GURGAON, INIDA: Okay, maybe not stupid… that is just my cheap clickbait headline. I do feel silly, and sad… and actually, yes, I feel stupid.
Why? That’s a bit of a story, a story that begins prior to my landing in India.
So when I landed I had a driver pick me up… he was funny, youthful if not a bit overly confident, and well-spoken for a driver. When I say well-spoken, I mean he spoke very good English. I was skeptical because he insisted I remember his name and “make a good reference” about his driving and customer service to his employer, the vendor hired to provide car services to our growing Gurgaon based workforce.
This diver, no matter how charismatic, was not my permanent driver. My permanent driver, who I met two days later when he picked me up to take me to work spoke no English. He said (via translation much later with a co-worker) that he understood me if I spoke slowly but he could never speak to me in English, only shake his head in that nonchalant Indian way (I do think the population has learned a lot about mastering stress). The expectation was I would have an English speaking driver supplied to me by my office. It was meant for my safety and comfort. Funny how language becomes a measure for safety in a foreign land, as if words can prevent you from being harmed. The ole ‘sticks and stones’ seems to be turned on its head in foreign country where you are the minority.
I let the language barrier go the first week. I was new and still acclimating to my surroundings, overly busy with work and expat admin tasks. I had to focus on the work I was brought here to do. The arrangement felt uncomfortable but I was open to seeing how things went. The second week, following the caste “protests / riots” in Haryana (the state I live in) and a couple incidents I would classify as minor now took place, where if he spoke English or I Hindi it might have played out differently. Instead, I was spooked, a bit annoyed at my company for being so careless and apparently cheap with my well-being to not provide me what I felt I deserved. There were standards that as a female on her own we are made to expect. I could tell he genuinely was someone who wanted to do right by me – maybe he felt some sort of loyalty to me being new to India, and I tried to treat him fairly, picking up treats for him when he drove me to the shopping centres, bringing him ice creme when he had to wait in the heat (but I knew he had an air conditioned “drivers lounge” to hang out at when I was in the office each day). For the last four weeks we were in it together – trying to understand each other.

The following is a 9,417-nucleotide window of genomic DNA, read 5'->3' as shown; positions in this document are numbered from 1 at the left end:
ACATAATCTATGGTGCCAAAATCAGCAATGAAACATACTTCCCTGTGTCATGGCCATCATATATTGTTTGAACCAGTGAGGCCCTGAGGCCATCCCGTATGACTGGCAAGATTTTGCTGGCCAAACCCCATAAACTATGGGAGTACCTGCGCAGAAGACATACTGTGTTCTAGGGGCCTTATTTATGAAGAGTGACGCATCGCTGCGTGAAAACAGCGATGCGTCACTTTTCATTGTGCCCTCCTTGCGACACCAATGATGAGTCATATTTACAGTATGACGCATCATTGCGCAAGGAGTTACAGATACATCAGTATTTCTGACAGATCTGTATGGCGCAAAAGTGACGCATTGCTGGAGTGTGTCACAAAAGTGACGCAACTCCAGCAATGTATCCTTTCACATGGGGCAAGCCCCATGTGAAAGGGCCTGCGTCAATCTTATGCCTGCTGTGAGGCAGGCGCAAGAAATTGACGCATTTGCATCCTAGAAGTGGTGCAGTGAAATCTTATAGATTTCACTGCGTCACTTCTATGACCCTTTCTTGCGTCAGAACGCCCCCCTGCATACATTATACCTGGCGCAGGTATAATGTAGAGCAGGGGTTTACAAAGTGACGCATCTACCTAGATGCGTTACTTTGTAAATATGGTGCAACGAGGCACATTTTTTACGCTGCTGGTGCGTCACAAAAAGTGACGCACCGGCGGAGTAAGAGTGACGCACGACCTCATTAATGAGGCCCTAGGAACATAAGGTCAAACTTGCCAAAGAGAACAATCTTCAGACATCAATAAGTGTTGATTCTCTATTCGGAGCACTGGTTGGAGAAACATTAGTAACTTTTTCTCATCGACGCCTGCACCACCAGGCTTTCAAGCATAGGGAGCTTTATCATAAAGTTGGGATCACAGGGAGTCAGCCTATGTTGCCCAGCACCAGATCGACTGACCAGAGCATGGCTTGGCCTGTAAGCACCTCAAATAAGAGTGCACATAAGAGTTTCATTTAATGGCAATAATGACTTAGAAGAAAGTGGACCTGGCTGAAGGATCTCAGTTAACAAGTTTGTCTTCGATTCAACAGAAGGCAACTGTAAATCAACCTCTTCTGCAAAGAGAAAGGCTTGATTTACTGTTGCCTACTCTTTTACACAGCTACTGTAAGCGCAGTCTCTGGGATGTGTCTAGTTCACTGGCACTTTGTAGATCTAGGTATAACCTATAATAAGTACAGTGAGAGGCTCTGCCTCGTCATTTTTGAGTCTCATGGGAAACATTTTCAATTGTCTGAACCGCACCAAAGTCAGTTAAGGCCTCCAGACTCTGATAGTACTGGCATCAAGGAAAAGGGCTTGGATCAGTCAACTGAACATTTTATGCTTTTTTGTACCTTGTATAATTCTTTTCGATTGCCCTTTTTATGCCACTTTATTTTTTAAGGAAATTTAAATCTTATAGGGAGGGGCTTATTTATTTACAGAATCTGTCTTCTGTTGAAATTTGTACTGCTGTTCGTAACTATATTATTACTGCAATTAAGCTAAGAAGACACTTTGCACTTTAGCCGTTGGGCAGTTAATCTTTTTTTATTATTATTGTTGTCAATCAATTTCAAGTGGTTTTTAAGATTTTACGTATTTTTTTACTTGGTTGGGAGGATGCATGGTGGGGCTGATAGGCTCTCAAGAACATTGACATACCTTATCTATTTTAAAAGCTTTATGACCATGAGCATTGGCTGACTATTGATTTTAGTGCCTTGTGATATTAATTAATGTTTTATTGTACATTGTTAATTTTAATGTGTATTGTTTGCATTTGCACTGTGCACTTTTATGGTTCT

Anyway, in my second week I told the person in charge of our chauffeurs to assign an English speaking driver to me. I was scared that if a serious situation occurred he would not be able to explain to me, or I him, and that would not be good for either of us. I tried to justify it to myself that it was not fair to him any more than it was to me.